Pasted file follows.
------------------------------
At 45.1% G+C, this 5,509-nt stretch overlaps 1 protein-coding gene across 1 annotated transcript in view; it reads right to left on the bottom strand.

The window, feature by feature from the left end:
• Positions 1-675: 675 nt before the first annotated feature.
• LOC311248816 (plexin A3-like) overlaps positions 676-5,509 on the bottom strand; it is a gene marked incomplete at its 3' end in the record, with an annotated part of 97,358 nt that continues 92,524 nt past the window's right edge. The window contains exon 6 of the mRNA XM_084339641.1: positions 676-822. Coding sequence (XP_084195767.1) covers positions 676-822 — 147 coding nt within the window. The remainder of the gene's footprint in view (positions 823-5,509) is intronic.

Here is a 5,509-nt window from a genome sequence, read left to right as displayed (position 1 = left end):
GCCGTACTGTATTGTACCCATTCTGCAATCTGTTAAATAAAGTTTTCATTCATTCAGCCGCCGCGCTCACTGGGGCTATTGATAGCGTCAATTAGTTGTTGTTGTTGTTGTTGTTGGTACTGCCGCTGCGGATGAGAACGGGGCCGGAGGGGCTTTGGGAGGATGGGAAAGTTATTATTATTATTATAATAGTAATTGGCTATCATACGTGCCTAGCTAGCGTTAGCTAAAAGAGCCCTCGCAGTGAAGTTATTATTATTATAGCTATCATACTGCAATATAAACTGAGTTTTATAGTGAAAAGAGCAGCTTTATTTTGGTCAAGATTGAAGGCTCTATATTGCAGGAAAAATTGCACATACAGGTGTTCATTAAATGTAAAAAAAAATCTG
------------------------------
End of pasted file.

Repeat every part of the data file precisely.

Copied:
At 45.1% G+C, this 5,509-nt stretch overlaps 1 protein-coding gene across 1 annotated transcript in view; it reads right to left on the bottom strand.

The window, feature by feature from the left end:
• Positions 1-675: 675 nt before the first annotated feature.
• LOC311248816 (plexin A3-like) overlaps positions 676-5,509 on the bottom strand; it is a gene marked incomplete at its 3' end in the record, with an annotated part of 97,358 nt that continues 92,524 nt past the window's right edge. The window contains exon 6 of the mRNA XM_084339641.1: positions 676-822. Coding sequence (XP_084195767.1) covers positions 676-822 — 147 coding nt within the window. The remainder of the gene's footprint in view (positions 823-5,509) is intronic.

Here is a 5,509-nt window from a genome sequence, read left to right as displayed (position 1 = left end):
GCCGTACTGTATTGTACCCATTCTGCAATCTGTTAAATAAAGTTTTCATTCATTCAGCCGCCGCGCTCACTGGGGCTATTGATAGCGTCAATTAGTTGTTGTTGTTGTTGTTGTTGGTACTGCCGCTGCGGATGAGAACGGGGCCGGAGGGGCTTTGGGAGGATGGGAAAGTTATTATTATTATTATAATAGTAATTGGCTATCATACGTGCCTAGCTAGCGTTAGCTAAAAGAGCCCTCGCAGTGAAGTTATTATTATTATAGCTATCATACTGCAATATAAACTGAGTTTTATAGTGAAAAGAGCAGCTTTATTTTGGTCAAGATTGAAGGCTCTATATTGCAGGAAAAATTGCACATACAGGTGTTCATTAAATGTAAAAAAAAATCTG